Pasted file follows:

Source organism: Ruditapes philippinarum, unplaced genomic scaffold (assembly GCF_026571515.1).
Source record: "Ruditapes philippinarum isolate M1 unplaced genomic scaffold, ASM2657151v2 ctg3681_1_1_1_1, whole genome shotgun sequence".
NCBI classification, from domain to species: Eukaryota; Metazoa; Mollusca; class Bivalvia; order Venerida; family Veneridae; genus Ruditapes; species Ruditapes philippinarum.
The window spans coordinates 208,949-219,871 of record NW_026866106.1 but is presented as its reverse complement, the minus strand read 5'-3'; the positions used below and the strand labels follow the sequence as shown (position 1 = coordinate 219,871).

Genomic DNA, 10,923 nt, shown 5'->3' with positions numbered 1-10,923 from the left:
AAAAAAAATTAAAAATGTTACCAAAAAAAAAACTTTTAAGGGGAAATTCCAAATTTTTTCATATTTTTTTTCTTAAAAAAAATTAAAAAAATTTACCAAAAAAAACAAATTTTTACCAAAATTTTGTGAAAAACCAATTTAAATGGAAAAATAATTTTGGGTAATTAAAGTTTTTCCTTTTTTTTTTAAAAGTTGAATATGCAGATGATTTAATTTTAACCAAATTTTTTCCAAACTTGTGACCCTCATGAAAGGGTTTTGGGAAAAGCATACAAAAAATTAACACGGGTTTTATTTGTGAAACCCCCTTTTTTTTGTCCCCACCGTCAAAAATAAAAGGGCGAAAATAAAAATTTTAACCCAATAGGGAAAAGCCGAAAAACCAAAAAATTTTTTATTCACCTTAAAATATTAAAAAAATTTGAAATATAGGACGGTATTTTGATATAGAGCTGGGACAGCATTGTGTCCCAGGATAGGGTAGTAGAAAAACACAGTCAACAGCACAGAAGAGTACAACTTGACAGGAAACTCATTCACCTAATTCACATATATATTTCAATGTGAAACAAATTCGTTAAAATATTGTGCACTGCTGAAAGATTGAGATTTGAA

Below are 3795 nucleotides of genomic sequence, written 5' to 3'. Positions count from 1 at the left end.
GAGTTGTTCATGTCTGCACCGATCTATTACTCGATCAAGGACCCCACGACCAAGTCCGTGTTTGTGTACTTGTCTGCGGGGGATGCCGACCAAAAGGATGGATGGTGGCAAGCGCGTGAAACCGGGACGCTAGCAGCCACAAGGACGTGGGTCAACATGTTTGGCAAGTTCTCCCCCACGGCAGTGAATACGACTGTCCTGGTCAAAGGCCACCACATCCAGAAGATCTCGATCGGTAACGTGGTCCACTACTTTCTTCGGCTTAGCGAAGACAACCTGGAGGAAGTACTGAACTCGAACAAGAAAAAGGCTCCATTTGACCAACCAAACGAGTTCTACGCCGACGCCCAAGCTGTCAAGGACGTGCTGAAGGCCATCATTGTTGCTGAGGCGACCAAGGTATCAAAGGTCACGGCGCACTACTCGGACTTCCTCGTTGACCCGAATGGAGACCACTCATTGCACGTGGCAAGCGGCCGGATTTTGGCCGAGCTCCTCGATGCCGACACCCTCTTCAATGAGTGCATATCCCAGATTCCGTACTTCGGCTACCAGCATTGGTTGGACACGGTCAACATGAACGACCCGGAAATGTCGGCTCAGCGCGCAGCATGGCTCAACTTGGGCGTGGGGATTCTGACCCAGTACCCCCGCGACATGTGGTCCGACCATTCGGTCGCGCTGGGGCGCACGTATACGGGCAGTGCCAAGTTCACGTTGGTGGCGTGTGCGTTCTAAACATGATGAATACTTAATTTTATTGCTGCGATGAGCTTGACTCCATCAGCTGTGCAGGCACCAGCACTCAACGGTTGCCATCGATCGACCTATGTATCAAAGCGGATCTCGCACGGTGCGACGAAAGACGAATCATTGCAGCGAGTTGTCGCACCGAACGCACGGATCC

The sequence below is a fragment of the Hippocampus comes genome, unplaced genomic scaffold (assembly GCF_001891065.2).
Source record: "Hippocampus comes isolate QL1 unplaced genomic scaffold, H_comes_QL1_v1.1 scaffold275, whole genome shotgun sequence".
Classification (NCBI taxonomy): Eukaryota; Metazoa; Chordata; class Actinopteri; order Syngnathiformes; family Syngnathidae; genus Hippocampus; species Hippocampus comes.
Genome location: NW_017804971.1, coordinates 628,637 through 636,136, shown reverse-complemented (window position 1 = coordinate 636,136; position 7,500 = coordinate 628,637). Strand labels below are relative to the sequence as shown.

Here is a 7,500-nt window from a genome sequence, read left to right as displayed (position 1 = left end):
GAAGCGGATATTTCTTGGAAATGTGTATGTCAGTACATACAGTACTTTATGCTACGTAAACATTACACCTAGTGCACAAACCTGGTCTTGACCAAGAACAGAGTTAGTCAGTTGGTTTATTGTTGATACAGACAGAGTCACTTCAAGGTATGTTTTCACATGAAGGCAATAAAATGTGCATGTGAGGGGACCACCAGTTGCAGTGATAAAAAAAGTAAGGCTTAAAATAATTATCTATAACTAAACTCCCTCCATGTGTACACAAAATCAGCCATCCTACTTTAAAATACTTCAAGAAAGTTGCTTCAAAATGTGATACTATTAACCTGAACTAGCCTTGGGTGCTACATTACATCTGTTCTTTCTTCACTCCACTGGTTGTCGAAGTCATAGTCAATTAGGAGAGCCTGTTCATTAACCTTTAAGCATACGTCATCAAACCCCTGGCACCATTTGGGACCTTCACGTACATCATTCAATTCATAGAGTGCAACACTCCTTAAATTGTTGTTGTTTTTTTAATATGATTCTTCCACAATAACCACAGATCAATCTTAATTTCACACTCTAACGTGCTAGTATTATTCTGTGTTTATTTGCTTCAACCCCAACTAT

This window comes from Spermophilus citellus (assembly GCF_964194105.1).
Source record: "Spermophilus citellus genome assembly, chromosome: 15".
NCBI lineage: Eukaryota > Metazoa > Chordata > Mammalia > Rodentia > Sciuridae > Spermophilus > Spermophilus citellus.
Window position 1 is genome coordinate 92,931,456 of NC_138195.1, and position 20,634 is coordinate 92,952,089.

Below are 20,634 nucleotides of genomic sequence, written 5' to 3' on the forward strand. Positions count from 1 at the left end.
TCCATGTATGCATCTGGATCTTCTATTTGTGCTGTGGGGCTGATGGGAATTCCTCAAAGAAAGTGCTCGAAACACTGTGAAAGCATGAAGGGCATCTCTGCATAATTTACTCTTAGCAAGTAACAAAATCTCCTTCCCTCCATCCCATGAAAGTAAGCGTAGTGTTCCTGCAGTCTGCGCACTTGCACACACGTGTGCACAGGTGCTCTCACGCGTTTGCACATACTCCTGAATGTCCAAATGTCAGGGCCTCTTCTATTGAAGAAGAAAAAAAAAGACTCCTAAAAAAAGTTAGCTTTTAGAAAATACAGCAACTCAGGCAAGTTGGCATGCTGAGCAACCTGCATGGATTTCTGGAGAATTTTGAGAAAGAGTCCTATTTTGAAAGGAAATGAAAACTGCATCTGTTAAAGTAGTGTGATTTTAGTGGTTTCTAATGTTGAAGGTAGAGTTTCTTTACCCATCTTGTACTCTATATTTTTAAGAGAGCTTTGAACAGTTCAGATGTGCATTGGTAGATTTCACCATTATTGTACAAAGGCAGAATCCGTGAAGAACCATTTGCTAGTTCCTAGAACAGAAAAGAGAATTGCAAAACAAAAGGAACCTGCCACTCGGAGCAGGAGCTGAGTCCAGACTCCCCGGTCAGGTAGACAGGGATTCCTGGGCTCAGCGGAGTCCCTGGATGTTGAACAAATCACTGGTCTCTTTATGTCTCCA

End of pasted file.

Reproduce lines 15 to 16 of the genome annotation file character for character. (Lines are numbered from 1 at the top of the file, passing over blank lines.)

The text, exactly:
This window comes from Spermophilus citellus (assembly GCF_964194105.1).
Source record: "Spermophilus citellus genome assembly, chromosome: 15".